Nearly thirty years after the end of the Cold War, its legacy and the accompanying Russian-American tension continues to loom large. Russia's access to detailed information on the United States and its allies may not seem so shocking in this day of data clouds and leaks, but long before we had satellite imagery of any neighborhood at a finger's reach, the amount the Soviet government knew about your family's city, street, and even your home would astonish you. Revealing how this was possible, "The Red Atlas" is the never-before-told story of the most comprehensive mapping endeavor in history and the surprising maps that resulted.
From 1950 to 1990, the Soviet Army conducted a global topographic mapping program, creating large-scale maps for much of the world that included a diversity of detail that would have supported a full range of military planning. For big cities like New York, DC, and London to towns like Pontiac, MI and Galveston, TX, the Soviets gathered enough information to create street-level maps. What they chose to include on these maps can seem obvious like locations of factories and ports, or more surprising, such as building heights, road widths, and bridge capacities. Some of the detail suggests early satellite technology, while other specifics, like detailed depictions of depths and channels around rivers and harbors, could only have been gained by actual Soviet feet on the ground. "The Red Atlas" includes over 350 extracts from these incredible Cold War maps, exploring their provenance and cartographic techniques as well as what they can tell us about their makers and the Soviet initiatives that were going on all around us.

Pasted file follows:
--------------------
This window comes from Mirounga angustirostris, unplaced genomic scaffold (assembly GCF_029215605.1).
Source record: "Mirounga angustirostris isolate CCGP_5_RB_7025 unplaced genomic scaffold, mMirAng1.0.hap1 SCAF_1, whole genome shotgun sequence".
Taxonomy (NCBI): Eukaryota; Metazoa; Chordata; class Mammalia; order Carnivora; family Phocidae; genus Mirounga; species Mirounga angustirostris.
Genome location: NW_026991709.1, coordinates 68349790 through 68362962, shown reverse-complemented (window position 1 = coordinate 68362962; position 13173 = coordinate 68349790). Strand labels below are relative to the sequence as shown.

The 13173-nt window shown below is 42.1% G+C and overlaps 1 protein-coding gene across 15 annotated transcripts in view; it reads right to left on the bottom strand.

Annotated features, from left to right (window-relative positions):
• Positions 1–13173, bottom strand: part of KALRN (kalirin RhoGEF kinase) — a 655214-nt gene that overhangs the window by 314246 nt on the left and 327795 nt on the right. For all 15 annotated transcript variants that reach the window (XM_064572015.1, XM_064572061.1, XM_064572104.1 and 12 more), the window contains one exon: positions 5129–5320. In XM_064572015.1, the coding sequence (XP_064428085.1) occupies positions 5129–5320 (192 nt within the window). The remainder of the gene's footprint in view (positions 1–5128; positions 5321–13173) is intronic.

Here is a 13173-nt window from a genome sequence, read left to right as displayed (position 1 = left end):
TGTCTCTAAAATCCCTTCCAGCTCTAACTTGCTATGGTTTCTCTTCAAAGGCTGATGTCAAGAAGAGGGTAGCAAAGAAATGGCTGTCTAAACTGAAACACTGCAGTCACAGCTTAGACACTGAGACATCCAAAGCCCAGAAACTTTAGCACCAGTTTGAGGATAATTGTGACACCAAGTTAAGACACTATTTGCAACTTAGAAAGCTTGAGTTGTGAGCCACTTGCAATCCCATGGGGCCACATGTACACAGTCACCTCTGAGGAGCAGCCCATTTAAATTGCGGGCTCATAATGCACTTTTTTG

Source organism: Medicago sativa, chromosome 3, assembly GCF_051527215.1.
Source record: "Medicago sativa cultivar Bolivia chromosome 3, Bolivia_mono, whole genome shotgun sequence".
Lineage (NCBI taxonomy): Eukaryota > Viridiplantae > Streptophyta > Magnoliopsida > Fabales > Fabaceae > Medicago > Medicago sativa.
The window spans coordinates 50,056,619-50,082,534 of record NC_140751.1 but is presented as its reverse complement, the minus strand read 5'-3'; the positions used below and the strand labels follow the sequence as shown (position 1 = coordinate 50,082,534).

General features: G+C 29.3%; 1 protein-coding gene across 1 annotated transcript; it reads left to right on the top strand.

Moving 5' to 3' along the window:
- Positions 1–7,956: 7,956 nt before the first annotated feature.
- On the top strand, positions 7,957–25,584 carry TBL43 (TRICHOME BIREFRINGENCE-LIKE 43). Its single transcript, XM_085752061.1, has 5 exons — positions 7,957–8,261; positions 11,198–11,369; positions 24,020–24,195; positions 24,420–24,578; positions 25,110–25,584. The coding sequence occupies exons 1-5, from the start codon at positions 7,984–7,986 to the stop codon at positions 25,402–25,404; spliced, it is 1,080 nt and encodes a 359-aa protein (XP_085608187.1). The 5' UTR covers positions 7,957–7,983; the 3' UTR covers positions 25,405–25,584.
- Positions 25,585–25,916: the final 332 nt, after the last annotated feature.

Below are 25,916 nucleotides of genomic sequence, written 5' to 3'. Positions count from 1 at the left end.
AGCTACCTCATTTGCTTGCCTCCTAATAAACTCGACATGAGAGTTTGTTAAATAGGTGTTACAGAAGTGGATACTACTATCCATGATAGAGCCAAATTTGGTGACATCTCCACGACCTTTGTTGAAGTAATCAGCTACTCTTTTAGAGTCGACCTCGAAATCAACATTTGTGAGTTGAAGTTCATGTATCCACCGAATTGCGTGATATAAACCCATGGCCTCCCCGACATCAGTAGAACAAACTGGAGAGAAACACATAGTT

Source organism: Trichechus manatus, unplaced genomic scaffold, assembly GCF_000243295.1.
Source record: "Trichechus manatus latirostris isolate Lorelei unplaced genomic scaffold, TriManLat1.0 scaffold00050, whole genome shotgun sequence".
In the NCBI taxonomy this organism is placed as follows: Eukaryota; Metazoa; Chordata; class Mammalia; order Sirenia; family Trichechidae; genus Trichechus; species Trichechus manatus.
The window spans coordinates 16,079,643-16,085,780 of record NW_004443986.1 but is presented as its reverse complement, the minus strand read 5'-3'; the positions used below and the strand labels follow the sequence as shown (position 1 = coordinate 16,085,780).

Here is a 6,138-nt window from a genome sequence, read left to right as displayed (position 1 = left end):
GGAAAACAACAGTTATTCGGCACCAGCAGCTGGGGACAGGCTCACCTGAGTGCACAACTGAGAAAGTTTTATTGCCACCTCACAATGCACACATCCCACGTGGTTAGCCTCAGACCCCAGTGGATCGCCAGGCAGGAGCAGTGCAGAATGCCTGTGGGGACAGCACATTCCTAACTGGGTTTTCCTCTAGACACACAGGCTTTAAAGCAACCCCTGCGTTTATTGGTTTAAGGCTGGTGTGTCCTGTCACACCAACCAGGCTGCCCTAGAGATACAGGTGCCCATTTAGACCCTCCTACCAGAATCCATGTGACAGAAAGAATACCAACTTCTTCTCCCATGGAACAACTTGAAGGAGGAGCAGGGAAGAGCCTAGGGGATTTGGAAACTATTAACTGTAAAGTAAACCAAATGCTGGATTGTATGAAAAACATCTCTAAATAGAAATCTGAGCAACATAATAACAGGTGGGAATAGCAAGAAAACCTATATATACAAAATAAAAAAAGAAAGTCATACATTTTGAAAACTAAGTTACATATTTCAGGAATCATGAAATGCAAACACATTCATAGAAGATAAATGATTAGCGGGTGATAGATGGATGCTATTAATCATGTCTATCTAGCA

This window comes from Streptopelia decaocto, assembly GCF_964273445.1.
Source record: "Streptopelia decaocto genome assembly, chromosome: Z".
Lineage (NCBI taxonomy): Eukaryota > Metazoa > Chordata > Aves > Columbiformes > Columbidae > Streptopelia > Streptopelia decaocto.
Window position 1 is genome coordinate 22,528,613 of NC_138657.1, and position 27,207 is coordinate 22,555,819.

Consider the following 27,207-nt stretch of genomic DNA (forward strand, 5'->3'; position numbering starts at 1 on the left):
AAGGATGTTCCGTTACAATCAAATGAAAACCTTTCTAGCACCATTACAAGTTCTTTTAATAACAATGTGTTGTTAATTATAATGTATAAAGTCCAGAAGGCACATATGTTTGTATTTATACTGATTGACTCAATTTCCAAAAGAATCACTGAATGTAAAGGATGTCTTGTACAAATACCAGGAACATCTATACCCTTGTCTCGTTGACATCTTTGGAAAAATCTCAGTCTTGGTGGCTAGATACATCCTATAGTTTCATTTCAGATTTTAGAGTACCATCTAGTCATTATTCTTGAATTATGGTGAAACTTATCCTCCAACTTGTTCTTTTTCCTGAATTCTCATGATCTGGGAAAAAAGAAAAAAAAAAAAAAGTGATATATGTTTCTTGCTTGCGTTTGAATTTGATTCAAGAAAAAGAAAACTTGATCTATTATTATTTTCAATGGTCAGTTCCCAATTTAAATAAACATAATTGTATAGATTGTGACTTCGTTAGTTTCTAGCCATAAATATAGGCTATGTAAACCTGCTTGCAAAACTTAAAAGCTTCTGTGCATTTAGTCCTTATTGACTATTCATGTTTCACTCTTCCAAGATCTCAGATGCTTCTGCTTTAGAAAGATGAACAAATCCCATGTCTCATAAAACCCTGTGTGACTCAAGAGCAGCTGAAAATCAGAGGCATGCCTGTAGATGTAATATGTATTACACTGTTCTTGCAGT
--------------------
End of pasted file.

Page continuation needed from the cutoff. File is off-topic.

A fantastic historical document of an era that sometimes seems less distant, "The Red Atlas" offers an uncanny view of the world through the eyes of Soviet strategists and spies.